November 26, 2022

Recently the World Health Organizations (WHO) issued its first-ever Brain Health Report. It’s a 65-page paper on optimizing brain health that I suspect many people with their nose to the grindstone in the business world have not had time to read. The paper piqued my interest because of the increase in adults being diagnosed with anxiety, depression, and ADHD.

These suggestions have helped me and others who have lived experience with ADHD, anxiety, depression, and severe stress and grumpiness. They are meant to be light, short, and easily dropped into your workplace routine (See important crisis resources at the end of this post). For maximum benefit, don’t try anything that doesn’t sound immediately appealing. The last thing I want to do is stress you out even more.

1. Get Rid of Noise Pollution

Loud talkers seem to have gotten louder as I have gotten older. Or maybe it’s working alone in my home during the pandemic that made me allergic to loud and close talkers. Either way, I have trouble completing a full sentence when there is a conversation or a lot of loud noise going on right next to me. (I know this sounds incredibly grumpy. I am really a lot of fun when I can hear myself think.) Turns out, I am not the only one experiencing this phenomenon. There’s now a name for it—noise pollution. Leaf blowers are some of the worst noise polluters in my opinion, but National Geographic makes the case for avoiding high decibel distractions in stunning detail. There are plenty of great noise cancelling headphones on the market (Bose, Apple and Sony are top of the line choices), but they are an investment. For me, they are an accommodation I cannot live without. They have literally changed my life and ability to focus when I am in almost any setting.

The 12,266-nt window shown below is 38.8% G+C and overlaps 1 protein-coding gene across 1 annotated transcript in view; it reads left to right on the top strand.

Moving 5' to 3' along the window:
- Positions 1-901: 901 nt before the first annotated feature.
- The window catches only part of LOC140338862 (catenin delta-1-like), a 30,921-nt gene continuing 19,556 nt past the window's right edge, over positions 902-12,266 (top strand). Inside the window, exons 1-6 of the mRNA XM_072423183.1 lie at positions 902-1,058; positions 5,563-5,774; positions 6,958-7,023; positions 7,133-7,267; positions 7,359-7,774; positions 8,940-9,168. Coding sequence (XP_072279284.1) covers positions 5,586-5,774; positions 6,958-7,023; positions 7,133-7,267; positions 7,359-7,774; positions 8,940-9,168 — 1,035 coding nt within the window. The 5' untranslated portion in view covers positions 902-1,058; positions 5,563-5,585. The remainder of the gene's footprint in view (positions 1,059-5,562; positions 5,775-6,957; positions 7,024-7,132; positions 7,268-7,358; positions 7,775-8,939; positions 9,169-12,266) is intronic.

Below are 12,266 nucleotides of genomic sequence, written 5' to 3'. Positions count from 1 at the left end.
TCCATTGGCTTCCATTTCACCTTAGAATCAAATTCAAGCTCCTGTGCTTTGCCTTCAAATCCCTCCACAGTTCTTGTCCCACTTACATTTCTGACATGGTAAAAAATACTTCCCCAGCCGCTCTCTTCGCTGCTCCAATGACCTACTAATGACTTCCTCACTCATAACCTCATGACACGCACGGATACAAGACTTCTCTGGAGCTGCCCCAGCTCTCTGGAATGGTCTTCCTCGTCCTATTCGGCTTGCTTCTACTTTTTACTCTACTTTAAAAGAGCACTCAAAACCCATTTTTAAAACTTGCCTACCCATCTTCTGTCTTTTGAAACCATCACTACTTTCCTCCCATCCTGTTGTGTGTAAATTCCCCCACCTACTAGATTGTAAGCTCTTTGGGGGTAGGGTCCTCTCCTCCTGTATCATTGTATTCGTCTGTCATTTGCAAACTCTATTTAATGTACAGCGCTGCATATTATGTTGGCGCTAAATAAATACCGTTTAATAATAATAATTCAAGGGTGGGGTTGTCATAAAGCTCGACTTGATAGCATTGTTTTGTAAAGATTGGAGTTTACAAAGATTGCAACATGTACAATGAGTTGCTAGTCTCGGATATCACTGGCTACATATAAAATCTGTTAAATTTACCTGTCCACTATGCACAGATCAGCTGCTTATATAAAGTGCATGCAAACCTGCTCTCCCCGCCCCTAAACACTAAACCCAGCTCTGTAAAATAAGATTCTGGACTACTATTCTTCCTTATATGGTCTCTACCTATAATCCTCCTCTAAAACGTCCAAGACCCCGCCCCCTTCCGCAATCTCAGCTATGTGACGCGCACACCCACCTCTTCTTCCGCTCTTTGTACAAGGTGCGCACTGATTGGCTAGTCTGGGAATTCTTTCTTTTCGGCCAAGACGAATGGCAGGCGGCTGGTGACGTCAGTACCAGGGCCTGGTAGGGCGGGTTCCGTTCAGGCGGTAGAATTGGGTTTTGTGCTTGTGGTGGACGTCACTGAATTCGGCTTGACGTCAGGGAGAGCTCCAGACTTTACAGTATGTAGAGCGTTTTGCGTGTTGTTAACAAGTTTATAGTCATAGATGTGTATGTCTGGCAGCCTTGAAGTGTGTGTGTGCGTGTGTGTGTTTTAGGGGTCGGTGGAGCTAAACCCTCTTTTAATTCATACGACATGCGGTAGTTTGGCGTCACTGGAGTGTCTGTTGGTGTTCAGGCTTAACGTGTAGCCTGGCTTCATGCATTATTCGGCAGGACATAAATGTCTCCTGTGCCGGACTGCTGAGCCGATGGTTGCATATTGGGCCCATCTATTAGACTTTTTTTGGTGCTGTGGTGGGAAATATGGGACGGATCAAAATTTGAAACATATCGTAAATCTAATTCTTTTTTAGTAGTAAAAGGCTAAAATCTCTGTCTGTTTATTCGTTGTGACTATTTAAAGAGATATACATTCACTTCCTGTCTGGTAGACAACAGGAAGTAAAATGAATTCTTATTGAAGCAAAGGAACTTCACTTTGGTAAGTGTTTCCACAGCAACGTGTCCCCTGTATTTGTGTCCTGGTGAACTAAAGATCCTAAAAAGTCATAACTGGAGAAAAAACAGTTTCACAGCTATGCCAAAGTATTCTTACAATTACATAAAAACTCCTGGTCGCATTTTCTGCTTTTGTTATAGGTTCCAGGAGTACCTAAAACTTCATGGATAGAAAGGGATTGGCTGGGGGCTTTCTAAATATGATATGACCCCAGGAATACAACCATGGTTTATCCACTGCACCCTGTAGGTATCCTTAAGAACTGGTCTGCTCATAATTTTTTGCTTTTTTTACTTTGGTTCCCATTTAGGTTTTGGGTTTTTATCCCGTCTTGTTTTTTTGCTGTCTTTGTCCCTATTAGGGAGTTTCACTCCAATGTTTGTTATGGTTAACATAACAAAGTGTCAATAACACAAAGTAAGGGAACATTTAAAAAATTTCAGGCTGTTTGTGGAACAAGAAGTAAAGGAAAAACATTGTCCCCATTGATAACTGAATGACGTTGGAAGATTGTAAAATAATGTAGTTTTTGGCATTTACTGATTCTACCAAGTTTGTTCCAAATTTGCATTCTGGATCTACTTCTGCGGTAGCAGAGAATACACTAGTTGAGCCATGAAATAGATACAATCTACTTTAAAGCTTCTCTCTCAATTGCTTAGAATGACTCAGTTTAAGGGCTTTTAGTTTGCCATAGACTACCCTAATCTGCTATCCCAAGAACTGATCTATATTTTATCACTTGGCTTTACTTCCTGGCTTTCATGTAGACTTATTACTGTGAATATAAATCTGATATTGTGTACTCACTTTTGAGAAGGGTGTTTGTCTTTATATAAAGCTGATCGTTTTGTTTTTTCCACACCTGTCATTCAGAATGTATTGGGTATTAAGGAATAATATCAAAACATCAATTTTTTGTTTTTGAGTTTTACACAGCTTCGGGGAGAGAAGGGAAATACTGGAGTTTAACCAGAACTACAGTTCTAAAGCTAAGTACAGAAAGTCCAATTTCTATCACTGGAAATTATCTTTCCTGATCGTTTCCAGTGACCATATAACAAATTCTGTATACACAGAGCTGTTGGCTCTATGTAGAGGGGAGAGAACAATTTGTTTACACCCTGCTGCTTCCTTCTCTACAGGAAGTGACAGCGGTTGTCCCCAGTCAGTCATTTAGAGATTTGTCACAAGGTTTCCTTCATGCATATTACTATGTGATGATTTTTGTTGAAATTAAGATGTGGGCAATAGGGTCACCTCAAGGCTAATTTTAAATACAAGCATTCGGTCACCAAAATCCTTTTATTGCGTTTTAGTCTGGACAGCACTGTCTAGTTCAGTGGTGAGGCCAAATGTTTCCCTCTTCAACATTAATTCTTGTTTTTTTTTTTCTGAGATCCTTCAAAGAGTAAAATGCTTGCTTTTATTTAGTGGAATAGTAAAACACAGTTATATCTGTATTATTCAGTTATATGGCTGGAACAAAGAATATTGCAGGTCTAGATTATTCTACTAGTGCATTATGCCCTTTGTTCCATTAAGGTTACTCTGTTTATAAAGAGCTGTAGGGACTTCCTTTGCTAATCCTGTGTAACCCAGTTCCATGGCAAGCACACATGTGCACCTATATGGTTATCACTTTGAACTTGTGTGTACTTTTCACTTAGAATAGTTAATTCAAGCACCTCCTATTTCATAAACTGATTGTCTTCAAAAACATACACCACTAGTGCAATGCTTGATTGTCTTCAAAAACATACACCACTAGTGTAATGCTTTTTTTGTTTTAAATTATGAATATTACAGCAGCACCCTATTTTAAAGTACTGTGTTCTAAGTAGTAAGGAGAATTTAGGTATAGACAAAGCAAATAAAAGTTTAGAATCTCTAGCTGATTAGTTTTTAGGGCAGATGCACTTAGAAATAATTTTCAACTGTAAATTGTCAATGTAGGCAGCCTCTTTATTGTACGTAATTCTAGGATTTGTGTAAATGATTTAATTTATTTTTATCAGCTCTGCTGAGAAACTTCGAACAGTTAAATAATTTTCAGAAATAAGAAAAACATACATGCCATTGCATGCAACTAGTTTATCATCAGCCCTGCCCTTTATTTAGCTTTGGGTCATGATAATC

Try This: Loop is a different option. They claim to allow you to hear what you want and tune out annoying sounds. According to their website, “Loop Experience earplugs are built around an acoustic channel, combined with a filter and membrane. The acoustic channel mirrors the length of a human ear canal which translates into 18 decibels of noise reduction, all while keeping sound crystal clear.” They are certainly more effective than those squishy foam ear inserts truckers used to wear. In my experience, those little guys mostly collect inner ear dust and then pop out in the middle of the night, making an alarmingly tasty and dangerous snack for my dog.